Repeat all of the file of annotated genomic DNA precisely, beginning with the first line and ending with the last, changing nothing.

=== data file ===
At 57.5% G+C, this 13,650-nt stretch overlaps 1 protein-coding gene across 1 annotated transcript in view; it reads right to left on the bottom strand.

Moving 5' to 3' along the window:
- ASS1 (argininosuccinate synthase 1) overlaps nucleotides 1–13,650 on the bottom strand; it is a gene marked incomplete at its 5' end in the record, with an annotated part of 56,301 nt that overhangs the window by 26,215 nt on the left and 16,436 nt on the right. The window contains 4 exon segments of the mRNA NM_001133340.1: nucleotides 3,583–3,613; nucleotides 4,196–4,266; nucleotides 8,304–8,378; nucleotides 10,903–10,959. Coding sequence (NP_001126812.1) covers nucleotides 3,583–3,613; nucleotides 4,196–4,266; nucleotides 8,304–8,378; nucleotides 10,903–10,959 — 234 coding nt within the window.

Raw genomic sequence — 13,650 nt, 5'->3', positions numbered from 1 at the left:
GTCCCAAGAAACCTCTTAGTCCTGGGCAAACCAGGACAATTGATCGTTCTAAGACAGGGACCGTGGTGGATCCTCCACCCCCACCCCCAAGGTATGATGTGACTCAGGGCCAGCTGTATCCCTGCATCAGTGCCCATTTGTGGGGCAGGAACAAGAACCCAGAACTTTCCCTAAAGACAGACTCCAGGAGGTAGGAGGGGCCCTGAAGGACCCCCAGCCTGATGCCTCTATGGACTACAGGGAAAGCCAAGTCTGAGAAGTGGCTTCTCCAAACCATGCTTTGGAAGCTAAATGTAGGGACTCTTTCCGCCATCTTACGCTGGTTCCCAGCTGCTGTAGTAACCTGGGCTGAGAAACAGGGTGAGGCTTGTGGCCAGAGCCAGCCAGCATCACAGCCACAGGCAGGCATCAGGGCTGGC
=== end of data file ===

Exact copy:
At 57.5% G+C, this 13,650-nt stretch overlaps 1 protein-coding gene across 1 annotated transcript in view; it reads right to left on the bottom strand.

Moving 5' to 3' along the window:
- ASS1 (argininosuccinate synthase 1) overlaps nucleotides 1–13,650 on the bottom strand; it is a gene marked incomplete at its 5' end in the record, with an annotated part of 56,301 nt that overhangs the window by 26,215 nt on the left and 16,436 nt on the right. The window contains 4 exon segments of the mRNA NM_001133340.1: nucleotides 3,583–3,613; nucleotides 4,196–4,266; nucleotides 8,304–8,378; nucleotides 10,903–10,959. Coding sequence (NP_001126812.1) covers nucleotides 3,583–3,613; nucleotides 4,196–4,266; nucleotides 8,304–8,378; nucleotides 10,903–10,959 — 234 coding nt within the window.

Raw genomic sequence — 13,650 nt, 5'->3', positions numbered from 1 at the left:
GTCCCAAGAAACCTCTTAGTCCTGGGCAAACCAGGACAATTGATCGTTCTAAGACAGGGACCGTGGTGGATCCTCCACCCCCACCCCCAAGGTATGATGTGACTCAGGGCCAGCTGTATCCCTGCATCAGTGCCCATTTGTGGGGCAGGAACAAGAACCCAGAACTTTCCCTAAAGACAGACTCCAGGAGGTAGGAGGGGCCCTGAAGGACCCCCAGCCTGATGCCTCTATGGACTACAGGGAAAGCCAAGTCTGAGAAGTGGCTTCTCCAAACCATGCTTTGGAAGCTAAATGTAGGGACTCTTTCCGCCATCTTACGCTGGTTCCCAGCTGCTGTAGTAACCTGGGCTGAGAAACAGGGTGAGGCTTGTGGCCAGAGCCAGCCAGCATCACAGCCACAGGCAGGCATCAGGGCTGGC